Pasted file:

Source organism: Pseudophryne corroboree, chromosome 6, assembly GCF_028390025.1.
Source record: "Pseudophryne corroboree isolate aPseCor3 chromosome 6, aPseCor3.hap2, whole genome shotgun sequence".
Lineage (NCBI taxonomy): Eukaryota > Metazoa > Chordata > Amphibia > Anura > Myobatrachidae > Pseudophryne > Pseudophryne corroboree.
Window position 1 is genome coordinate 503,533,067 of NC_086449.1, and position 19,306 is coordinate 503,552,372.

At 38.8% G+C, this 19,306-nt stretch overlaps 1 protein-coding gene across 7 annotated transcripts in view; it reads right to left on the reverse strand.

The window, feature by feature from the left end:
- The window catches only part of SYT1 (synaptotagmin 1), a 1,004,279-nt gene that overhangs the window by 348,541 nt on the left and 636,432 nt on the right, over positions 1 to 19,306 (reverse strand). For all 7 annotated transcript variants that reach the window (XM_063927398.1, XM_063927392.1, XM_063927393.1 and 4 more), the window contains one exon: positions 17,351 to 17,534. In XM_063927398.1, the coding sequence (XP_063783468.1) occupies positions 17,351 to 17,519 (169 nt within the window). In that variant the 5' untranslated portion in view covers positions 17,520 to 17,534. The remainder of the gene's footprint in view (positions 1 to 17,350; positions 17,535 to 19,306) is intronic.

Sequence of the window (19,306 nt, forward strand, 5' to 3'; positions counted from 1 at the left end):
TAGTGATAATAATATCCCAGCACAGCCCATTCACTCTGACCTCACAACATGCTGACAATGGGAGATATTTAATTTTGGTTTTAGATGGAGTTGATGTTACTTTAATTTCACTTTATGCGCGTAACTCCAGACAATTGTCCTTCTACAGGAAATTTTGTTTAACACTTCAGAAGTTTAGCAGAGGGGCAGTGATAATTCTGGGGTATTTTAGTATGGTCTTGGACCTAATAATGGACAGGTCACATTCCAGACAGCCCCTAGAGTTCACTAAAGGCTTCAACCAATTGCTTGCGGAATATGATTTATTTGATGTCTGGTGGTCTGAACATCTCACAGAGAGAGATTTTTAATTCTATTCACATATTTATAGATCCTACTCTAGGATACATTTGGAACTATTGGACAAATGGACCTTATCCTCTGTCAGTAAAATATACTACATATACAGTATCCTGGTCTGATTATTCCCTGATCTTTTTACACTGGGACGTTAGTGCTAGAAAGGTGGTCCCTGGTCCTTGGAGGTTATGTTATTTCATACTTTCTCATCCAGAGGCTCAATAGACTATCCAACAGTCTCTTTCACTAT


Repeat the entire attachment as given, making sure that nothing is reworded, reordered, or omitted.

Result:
Source organism: Pseudophryne corroboree, chromosome 6, assembly GCF_028390025.1.
Source record: "Pseudophryne corroboree isolate aPseCor3 chromosome 6, aPseCor3.hap2, whole genome shotgun sequence".
Lineage (NCBI taxonomy): Eukaryota > Metazoa > Chordata > Amphibia > Anura > Myobatrachidae > Pseudophryne > Pseudophryne corroboree.
Window position 1 is genome coordinate 503,533,067 of NC_086449.1, and position 19,306 is coordinate 503,552,372.

At 38.8% G+C, this 19,306-nt stretch overlaps 1 protein-coding gene across 7 annotated transcripts in view; it reads right to left on the reverse strand.

The window, feature by feature from the left end:
- The window catches only part of SYT1 (synaptotagmin 1), a 1,004,279-nt gene that overhangs the window by 348,541 nt on the left and 636,432 nt on the right, over positions 1 to 19,306 (reverse strand). For all 7 annotated transcript variants that reach the window (XM_063927398.1, XM_063927392.1, XM_063927393.1 and 4 more), the window contains one exon: positions 17,351 to 17,534. In XM_063927398.1, the coding sequence (XP_063783468.1) occupies positions 17,351 to 17,519 (169 nt within the window). In that variant the 5' untranslated portion in view covers positions 17,520 to 17,534. The remainder of the gene's footprint in view (positions 1 to 17,350; positions 17,535 to 19,306) is intronic.

Sequence of the window (19,306 nt, forward strand, 5' to 3'; positions counted from 1 at the left end):
TAGTGATAATAATATCCCAGCACAGCCCATTCACTCTGACCTCACAACATGCTGACAATGGGAGATATTTAATTTTGGTTTTAGATGGAGTTGATGTTACTTTAATTTCACTTTATGCGCGTAACTCCAGACAATTGTCCTTCTACAGGAAATTTTGTTTAACACTTCAGAAGTTTAGCAGAGGGGCAGTGATAATTCTGGGGTATTTTAGTATGGTCTTGGACCTAATAATGGACAGGTCACATTCCAGACAGCCCCTAGAGTTCACTAAAGGCTTCAACCAATTGCTTGCGGAATATGATTTATTTGATGTCTGGTGGTCTGAACATCTCACAGAGAGAGATTTTTAATTCTATTCACATATTTATAGATCCTACTCTAGGATACATTTGGAACTATTGGACAAATGGACCTTATCCTCTGTCAGTAAAATATACTACATATACAGTATCCTGGTCTGATTATTCCCTGATCTTTTTACACTGGGACGTTAGTGCTAGAAAGGTGGTCCCTGGTCCTTGGAGGTTATGTTATTTCATACTTTCTCATCCAGAGGCTCAATAGACTATCCAACAGTCTCTTTCACTAT